Statement on World Day to Combat Desertification and Drought
The Honourable Karina Gould, Minister of International Development, today issued the following statement:
Today marks the anniversary of the 1994 adoption of the United Nations Convention to Combat Desertification. The Convention seeks to address desertification and mitigate the effects of drought through national action programs that spell out long-term strategies, which are supported by international cooperation. Dryland ecosystems cover more than a third of the world’s land area and are often subject to inappropriate land use and overuse, as people strive to meet the immediate food, water and energy needs of their families. We know that as land degrades, political instability, conflict and migration increase—with devastating consequences for the land and the people who live on it.
This year’s theme for World Day to Combat Desertification and Drought, “Food. Feed. Fibre.” appropriately links public consumption habits to land use. As populations become larger and more urban, the demand for land increases to meet the demand for food, animal feed and fibre for clothing. This leads to a decline in the viability of arable land, which is made worse by more extreme climate conditions. While the COVID–19 pandemic has given people everywhere pause to reconsider their consumption habits, and humanity’s reliance on land for its well-being and health, we already know where there is work that needs to be done.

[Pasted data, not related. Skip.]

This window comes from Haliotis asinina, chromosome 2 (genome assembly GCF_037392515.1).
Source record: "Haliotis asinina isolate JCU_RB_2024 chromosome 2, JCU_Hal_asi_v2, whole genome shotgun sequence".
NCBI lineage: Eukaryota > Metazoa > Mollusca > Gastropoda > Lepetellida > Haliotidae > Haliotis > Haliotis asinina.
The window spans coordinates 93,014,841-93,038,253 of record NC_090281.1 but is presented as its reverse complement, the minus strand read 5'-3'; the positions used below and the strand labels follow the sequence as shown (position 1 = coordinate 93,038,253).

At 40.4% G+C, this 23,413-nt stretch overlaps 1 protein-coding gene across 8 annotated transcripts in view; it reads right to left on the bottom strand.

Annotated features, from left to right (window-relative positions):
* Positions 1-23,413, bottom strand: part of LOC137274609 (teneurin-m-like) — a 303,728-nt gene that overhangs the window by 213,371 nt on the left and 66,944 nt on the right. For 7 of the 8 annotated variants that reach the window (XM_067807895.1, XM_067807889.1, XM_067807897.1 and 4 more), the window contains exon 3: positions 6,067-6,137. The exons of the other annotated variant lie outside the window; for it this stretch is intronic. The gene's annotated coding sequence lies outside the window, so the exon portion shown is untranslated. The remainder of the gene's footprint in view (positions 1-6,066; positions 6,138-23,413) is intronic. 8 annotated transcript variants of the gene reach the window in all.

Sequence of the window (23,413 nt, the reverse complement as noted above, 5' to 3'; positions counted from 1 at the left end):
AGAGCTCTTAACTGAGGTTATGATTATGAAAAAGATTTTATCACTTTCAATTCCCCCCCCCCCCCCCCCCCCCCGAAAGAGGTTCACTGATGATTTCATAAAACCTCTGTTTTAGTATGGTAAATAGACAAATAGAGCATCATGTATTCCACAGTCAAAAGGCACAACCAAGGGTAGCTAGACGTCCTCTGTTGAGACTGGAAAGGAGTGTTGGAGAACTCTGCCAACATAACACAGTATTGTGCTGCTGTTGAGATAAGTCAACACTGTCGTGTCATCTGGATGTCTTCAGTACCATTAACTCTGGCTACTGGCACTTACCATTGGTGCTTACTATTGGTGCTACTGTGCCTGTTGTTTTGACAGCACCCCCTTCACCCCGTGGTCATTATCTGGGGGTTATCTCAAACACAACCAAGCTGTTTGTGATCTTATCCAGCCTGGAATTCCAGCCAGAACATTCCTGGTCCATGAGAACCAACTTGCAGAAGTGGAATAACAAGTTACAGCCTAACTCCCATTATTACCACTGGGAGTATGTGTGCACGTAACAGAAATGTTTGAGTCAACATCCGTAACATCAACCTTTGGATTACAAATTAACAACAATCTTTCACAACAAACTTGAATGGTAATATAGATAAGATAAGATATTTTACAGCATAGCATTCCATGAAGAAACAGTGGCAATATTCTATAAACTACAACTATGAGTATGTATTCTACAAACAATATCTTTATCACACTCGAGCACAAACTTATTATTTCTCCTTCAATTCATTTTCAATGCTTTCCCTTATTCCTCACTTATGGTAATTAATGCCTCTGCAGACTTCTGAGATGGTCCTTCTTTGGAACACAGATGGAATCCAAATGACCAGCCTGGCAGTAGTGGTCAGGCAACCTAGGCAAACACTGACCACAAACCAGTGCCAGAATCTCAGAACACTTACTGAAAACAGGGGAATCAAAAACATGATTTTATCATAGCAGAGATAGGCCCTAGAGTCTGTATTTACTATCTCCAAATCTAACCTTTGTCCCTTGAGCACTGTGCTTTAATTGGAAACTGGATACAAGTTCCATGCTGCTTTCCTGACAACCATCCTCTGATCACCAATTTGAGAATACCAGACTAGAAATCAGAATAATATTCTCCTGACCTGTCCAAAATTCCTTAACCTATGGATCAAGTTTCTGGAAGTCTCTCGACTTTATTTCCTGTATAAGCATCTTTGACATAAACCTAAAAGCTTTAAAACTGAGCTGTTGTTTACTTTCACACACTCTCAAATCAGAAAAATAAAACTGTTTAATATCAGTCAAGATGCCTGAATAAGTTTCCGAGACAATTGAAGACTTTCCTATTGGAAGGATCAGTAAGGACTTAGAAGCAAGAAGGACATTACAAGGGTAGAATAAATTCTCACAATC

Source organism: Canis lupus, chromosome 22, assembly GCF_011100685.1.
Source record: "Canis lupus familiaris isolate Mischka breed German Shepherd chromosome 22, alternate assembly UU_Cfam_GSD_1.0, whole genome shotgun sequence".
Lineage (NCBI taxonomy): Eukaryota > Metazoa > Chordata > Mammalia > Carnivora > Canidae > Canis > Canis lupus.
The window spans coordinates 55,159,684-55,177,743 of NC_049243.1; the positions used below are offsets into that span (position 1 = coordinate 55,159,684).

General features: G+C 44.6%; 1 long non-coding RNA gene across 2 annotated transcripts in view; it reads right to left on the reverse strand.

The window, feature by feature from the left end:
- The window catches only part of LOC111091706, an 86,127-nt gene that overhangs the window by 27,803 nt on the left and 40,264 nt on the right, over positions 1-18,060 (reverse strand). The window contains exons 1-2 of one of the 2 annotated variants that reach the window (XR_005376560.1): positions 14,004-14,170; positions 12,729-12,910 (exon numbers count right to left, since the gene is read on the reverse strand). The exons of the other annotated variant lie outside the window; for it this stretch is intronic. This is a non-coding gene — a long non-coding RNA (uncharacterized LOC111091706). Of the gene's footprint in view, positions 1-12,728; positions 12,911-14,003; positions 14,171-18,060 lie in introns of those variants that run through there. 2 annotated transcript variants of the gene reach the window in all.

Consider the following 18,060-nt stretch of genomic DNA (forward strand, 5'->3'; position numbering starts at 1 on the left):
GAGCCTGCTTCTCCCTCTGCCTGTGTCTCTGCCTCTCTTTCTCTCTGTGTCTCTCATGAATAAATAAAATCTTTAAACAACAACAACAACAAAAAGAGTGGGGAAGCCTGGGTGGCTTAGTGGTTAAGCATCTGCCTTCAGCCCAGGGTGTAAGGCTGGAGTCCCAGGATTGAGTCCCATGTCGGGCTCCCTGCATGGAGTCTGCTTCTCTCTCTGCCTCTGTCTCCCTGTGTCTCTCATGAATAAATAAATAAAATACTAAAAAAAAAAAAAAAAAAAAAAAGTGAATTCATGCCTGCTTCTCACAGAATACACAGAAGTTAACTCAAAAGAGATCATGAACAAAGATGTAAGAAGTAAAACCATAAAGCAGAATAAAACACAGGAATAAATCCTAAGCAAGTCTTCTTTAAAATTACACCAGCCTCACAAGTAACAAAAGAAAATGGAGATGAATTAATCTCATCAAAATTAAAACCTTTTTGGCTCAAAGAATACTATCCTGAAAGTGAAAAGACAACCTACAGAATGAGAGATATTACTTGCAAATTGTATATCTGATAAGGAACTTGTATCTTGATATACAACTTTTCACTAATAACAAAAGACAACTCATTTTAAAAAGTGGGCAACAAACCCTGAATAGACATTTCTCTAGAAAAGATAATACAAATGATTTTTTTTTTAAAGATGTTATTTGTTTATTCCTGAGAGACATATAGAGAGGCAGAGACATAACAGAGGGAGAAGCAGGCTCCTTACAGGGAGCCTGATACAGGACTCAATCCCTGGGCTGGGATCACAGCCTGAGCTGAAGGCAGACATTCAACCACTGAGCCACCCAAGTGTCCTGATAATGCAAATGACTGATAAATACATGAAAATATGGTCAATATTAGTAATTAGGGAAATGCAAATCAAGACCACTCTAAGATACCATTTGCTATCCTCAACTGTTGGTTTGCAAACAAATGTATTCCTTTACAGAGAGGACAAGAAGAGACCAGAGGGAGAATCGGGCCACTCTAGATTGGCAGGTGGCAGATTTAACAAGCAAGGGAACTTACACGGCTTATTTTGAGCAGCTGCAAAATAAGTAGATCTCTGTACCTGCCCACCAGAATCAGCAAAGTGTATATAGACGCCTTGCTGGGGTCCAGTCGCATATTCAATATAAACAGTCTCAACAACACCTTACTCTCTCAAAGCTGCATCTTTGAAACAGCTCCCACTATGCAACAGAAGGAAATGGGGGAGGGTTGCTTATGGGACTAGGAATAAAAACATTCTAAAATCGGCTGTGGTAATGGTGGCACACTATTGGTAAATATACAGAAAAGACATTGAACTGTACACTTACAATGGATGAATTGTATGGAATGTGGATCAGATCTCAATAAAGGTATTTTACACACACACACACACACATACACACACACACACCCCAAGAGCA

In developing countries, desertification affects women and girls disproportionately. Even though women produce 60% to 80% of food, they do not have equal access to land ownership, or the technology and financing that could help them become more climate resilient. A remarkable 20% to 30% of land has the potential to be restored through the use of sustainable practices.
To help address this, Canada is proud to provide $6 million to accelerate implementation of UNCCD Gender Action Plan, as announced by Prime Minister Trudeau in Senegal earlier this year. We must make sure that women’s needs, perspectives and knowledge help to shape solutions to this critical situation. And as we begin the UN Decade of Ecosystem Restoration, we must make strengthening the resilience of the world’s food systems a key element of our efforts to reduce the impacts of drought and desertification and the effects of the COVID–19 pandemic on global poverty and food insecurity.